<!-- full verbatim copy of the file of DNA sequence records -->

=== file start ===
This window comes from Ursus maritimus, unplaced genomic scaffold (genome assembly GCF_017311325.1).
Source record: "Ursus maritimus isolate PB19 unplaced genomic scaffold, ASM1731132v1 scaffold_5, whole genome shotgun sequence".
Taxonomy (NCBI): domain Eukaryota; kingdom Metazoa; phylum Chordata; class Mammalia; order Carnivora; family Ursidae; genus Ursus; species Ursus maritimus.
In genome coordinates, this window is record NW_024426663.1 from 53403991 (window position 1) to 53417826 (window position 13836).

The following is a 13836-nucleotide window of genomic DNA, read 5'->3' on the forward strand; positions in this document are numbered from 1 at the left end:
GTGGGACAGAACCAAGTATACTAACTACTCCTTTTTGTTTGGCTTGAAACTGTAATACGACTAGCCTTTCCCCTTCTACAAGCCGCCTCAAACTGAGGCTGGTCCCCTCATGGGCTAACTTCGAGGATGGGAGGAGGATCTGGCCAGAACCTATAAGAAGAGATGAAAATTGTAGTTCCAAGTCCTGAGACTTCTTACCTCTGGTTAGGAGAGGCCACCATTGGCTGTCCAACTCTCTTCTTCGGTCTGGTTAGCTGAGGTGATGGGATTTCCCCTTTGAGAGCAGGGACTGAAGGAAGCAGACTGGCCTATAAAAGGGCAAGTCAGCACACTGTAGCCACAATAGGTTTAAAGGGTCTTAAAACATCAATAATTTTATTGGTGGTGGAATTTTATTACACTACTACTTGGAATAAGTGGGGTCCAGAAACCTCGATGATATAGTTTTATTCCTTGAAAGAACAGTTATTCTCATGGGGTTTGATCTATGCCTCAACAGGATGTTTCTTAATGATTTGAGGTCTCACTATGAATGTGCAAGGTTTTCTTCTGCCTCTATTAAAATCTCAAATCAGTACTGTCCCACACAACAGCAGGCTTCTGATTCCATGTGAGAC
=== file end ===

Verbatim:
This window comes from Ursus maritimus, unplaced genomic scaffold (genome assembly GCF_017311325.1).
Source record: "Ursus maritimus isolate PB19 unplaced genomic scaffold, ASM1731132v1 scaffold_5, whole genome shotgun sequence".
Taxonomy (NCBI): domain Eukaryota; kingdom Metazoa; phylum Chordata; class Mammalia; order Carnivora; family Ursidae; genus Ursus; species Ursus maritimus.
In genome coordinates, this window is record NW_024426663.1 from 53403991 (window position 1) to 53417826 (window position 13836).

The following is a 13836-nucleotide window of genomic DNA, read 5'->3' on the forward strand; positions in this document are numbered from 1 at the left end:
GTGGGACAGAACCAAGTATACTAACTACTCCTTTTTGTTTGGCTTGAAACTGTAATACGACTAGCCTTTCCCCTTCTACAAGCCGCCTCAAACTGAGGCTGGTCCCCTCATGGGCTAACTTCGAGGATGGGAGGAGGATCTGGCCAGAACCTATAAGAAGAGATGAAAATTGTAGTTCCAAGTCCTGAGACTTCTTACCTCTGGTTAGGAGAGGCCACCATTGGCTGTCCAACTCTCTTCTTCGGTCTGGTTAGCTGAGGTGATGGGATTTCCCCTTTGAGAGCAGGGACTGAAGGAAGCAGACTGGCCTATAAAAGGGCAAGTCAGCACACTGTAGCCACAATAGGTTTAAAGGGTCTTAAAACATCAATAATTTTATTGGTGGTGGAATTTTATTACACTACTACTTGGAATAAGTGGGGTCCAGAAACCTCGATGATATAGTTTTATTCCTTGAAAGAACAGTTATTCTCATGGGGTTTGATCTATGCCTCAACAGGATGTTTCTTAATGATTTGAGGTCTCACTATGAATGTGCAAGGTTTTCTTCTGCCTCTATTAAAATCTCAAATCAGTACTGTCCCACACAACAGCAGGCTTCTGATTCCATGTGAGAC